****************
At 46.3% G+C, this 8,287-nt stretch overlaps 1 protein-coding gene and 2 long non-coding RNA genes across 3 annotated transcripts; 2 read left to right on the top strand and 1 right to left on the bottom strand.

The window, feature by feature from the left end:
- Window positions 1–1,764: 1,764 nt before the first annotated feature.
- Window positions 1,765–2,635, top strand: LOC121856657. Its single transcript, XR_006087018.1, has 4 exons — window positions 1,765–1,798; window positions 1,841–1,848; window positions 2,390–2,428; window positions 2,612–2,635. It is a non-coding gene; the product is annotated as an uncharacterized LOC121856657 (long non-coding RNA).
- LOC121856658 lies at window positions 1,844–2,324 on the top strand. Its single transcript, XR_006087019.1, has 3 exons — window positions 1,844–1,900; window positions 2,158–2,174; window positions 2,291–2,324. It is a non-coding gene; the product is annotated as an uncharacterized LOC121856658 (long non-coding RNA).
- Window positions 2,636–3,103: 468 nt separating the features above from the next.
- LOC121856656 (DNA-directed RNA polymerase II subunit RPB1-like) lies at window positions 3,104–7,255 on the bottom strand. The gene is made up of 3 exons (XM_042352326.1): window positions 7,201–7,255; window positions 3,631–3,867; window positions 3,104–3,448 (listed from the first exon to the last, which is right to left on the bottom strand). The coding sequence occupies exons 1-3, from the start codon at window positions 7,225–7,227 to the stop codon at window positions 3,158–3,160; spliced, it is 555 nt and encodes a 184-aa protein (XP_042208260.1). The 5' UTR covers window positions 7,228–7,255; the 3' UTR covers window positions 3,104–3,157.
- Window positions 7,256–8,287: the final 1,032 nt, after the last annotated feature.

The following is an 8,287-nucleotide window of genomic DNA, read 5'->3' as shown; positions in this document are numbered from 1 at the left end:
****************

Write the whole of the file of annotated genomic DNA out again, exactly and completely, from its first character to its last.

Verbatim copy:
At 46.3% G+C, this 8,287-nt stretch overlaps 1 protein-coding gene and 2 long non-coding RNA genes across 3 annotated transcripts; 2 read left to right on the top strand and 1 right to left on the bottom strand.

The window, feature by feature from the left end:
- Window positions 1–1,764: 1,764 nt before the first annotated feature.
- Window positions 1,765–2,635, top strand: LOC121856657. Its single transcript, XR_006087018.1, has 4 exons — window positions 1,765–1,798; window positions 1,841–1,848; window positions 2,390–2,428; window positions 2,612–2,635. It is a non-coding gene; the product is annotated as an uncharacterized LOC121856657 (long non-coding RNA).
- LOC121856658 lies at window positions 1,844–2,324 on the top strand. Its single transcript, XR_006087019.1, has 3 exons — window positions 1,844–1,900; window positions 2,158–2,174; window positions 2,291–2,324. It is a non-coding gene; the product is annotated as an uncharacterized LOC121856658 (long non-coding RNA).
- Window positions 2,636–3,103: 468 nt separating the features above from the next.
- LOC121856656 (DNA-directed RNA polymerase II subunit RPB1-like) lies at window positions 3,104–7,255 on the bottom strand. The gene is made up of 3 exons (XM_042352326.1): window positions 7,201–7,255; window positions 3,631–3,867; window positions 3,104–3,448 (listed from the first exon to the last, which is right to left on the bottom strand). The coding sequence occupies exons 1-3, from the start codon at window positions 7,225–7,227 to the stop codon at window positions 3,158–3,160; spliced, it is 555 nt and encodes a 184-aa protein (XP_042208260.1). The 5' UTR covers window positions 7,228–7,255; the 3' UTR covers window positions 3,104–3,157.
- Window positions 7,256–8,287: the final 1,032 nt, after the last annotated feature.

The following is an 8,287-nucleotide window of genomic DNA, read 5'->3' as shown; positions in this document are numbered from 1 at the left end: